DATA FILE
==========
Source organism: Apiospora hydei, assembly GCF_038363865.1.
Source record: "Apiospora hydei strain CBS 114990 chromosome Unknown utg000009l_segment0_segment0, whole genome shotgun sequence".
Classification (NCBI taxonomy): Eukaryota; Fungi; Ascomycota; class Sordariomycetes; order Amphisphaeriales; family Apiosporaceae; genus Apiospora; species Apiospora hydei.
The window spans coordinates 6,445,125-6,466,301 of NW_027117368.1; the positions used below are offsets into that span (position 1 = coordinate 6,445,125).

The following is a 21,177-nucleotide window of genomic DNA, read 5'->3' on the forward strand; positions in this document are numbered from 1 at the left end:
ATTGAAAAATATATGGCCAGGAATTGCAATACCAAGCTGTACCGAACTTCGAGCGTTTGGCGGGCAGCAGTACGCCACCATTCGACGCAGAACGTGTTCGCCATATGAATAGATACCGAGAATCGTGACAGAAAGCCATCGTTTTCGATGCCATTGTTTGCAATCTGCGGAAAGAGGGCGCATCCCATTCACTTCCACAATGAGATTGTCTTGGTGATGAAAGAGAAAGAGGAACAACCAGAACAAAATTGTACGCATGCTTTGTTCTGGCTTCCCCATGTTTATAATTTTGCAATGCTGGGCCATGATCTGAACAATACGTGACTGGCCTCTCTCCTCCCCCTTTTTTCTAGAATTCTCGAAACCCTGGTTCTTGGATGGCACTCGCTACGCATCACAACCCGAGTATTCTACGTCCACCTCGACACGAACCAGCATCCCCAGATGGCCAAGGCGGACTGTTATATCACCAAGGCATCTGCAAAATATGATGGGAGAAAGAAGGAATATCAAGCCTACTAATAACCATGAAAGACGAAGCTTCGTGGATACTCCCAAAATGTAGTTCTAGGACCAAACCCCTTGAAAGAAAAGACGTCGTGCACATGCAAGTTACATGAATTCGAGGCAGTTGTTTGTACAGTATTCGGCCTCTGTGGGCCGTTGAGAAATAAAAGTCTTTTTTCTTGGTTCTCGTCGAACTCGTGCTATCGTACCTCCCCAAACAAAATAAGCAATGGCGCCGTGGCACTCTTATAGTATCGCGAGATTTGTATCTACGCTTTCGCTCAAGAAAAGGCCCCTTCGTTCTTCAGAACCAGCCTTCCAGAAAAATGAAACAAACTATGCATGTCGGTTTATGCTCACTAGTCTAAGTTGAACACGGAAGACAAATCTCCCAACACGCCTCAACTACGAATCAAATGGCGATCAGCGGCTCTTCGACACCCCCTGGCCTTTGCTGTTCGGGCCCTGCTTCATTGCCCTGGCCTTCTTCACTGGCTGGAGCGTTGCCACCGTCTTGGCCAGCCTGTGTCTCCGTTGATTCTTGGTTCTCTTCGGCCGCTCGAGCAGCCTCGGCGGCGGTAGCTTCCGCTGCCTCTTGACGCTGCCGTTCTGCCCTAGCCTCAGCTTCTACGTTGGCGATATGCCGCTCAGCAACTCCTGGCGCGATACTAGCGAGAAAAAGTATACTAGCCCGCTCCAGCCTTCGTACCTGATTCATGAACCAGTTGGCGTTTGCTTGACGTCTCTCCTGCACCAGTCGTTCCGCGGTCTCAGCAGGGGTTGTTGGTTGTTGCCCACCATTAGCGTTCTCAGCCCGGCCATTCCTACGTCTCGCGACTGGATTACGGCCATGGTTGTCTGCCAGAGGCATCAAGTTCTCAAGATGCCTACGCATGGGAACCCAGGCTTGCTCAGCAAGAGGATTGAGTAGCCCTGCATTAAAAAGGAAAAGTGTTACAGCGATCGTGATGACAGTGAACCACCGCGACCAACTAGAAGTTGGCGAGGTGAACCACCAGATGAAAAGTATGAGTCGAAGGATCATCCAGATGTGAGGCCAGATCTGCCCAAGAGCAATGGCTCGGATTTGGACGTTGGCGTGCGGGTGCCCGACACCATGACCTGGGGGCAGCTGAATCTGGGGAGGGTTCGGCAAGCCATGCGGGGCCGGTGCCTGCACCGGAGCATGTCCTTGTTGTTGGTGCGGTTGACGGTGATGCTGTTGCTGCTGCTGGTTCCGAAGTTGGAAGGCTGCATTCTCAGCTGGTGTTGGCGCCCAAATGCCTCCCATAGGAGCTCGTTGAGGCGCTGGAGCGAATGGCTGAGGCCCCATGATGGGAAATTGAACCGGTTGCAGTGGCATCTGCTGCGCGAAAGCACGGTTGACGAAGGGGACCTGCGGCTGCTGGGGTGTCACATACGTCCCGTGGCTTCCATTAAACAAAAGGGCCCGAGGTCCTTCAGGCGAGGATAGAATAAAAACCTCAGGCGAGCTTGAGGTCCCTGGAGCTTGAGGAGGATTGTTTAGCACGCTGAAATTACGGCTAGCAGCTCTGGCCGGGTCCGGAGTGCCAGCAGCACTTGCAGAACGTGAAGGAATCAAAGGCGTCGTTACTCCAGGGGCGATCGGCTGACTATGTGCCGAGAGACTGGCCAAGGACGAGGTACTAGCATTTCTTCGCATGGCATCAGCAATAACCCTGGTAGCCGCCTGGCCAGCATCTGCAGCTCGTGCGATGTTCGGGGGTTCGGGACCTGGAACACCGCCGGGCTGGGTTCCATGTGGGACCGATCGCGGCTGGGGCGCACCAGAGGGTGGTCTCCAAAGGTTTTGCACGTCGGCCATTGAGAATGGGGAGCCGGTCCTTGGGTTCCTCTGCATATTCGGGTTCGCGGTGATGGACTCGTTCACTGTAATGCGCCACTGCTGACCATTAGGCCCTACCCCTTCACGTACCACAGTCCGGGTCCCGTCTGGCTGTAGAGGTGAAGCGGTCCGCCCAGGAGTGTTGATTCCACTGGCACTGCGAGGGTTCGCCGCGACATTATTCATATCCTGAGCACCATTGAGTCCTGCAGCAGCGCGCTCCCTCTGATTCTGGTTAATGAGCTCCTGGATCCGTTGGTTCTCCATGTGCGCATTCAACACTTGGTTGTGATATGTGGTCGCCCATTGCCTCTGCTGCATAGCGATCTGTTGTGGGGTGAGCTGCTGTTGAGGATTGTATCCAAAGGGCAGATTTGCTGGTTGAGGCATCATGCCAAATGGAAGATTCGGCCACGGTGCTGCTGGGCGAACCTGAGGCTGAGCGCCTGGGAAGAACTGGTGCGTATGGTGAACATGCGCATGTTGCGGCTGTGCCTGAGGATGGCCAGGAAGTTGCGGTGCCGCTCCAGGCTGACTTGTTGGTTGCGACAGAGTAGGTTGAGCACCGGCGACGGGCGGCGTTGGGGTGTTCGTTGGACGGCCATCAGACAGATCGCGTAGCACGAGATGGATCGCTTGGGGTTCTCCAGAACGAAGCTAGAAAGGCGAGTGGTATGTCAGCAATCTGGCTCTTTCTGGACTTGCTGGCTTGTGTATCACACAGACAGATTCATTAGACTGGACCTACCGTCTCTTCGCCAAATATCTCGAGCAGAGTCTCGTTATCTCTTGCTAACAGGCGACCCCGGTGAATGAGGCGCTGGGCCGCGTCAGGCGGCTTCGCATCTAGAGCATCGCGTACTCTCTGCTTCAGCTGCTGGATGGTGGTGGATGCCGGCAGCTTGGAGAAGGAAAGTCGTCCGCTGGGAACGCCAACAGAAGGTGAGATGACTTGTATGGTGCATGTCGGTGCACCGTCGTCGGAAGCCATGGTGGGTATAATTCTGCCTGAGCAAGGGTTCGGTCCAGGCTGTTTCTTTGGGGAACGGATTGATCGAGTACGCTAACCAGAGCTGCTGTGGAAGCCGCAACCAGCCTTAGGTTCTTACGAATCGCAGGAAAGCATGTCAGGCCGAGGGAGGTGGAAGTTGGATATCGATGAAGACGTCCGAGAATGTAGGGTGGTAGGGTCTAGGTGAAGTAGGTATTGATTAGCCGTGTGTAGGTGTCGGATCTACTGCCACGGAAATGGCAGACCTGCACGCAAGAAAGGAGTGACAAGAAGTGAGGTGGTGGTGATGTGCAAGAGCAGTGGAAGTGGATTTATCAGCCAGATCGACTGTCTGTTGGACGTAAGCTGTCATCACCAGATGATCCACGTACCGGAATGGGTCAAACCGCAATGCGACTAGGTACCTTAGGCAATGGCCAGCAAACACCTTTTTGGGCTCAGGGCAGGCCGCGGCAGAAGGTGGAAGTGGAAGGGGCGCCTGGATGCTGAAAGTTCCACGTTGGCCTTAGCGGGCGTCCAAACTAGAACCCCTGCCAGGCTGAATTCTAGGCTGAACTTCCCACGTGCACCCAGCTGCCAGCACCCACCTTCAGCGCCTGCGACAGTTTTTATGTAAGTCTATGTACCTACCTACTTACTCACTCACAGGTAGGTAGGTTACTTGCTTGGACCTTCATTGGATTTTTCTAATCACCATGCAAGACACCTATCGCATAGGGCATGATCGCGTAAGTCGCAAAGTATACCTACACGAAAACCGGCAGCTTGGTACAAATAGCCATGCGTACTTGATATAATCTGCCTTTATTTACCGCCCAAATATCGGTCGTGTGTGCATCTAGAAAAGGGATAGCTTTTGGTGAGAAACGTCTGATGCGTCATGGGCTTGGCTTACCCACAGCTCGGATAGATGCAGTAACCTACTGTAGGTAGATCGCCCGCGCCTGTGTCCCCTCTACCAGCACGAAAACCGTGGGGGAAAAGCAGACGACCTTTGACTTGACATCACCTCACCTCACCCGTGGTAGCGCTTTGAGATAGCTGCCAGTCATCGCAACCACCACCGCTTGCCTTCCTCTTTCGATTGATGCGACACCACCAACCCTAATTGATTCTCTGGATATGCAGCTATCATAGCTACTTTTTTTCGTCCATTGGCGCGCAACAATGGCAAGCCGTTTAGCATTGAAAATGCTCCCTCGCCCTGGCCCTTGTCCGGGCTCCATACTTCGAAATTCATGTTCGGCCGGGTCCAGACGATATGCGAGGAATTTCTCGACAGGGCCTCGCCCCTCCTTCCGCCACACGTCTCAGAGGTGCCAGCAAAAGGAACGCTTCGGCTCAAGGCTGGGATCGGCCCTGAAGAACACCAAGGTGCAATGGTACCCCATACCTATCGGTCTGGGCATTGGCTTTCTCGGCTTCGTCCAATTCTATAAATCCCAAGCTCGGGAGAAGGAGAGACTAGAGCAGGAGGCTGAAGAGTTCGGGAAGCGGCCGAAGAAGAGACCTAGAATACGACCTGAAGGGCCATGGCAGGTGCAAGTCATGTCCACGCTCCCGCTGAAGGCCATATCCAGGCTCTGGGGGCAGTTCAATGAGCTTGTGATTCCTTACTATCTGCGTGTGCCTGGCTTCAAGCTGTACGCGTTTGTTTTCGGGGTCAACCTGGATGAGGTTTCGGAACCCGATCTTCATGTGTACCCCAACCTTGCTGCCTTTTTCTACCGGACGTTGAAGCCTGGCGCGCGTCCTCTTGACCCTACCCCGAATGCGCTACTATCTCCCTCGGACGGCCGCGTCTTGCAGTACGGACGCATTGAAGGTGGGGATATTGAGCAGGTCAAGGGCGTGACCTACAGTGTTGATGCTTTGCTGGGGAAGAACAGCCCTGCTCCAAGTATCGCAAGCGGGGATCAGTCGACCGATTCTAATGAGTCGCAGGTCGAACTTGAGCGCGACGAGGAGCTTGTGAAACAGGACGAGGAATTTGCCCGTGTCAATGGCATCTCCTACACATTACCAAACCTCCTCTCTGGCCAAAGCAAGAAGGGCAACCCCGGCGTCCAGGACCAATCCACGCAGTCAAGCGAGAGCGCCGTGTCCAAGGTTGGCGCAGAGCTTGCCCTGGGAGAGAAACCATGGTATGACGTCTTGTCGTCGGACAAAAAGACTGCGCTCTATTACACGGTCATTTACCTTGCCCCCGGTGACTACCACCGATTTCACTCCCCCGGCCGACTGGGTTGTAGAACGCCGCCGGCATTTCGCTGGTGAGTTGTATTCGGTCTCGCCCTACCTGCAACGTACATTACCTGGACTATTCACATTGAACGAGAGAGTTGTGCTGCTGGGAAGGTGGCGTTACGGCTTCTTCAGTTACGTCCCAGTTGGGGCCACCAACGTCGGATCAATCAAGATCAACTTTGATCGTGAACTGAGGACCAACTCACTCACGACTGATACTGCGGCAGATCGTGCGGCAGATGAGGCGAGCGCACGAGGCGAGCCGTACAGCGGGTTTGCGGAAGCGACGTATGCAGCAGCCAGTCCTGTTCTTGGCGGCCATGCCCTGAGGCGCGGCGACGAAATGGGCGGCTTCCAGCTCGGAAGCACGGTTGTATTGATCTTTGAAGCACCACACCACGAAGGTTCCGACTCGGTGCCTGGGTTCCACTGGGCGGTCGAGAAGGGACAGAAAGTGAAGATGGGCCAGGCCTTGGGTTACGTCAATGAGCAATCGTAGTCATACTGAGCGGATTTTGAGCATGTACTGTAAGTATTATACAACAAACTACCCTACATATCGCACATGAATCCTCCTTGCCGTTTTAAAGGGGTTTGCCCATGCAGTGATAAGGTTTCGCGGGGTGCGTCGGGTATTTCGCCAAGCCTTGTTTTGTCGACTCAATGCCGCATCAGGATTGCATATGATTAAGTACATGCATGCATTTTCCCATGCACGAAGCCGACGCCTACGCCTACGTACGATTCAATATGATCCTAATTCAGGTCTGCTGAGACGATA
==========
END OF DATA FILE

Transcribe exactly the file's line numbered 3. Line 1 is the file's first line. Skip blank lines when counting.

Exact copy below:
Classification (NCBI taxonomy): Eukaryota; Fungi; Ascomycota; class Sordariomycetes; order Amphisphaeriales; family Apiosporaceae; genus Apiospora; species Apiospora hydei.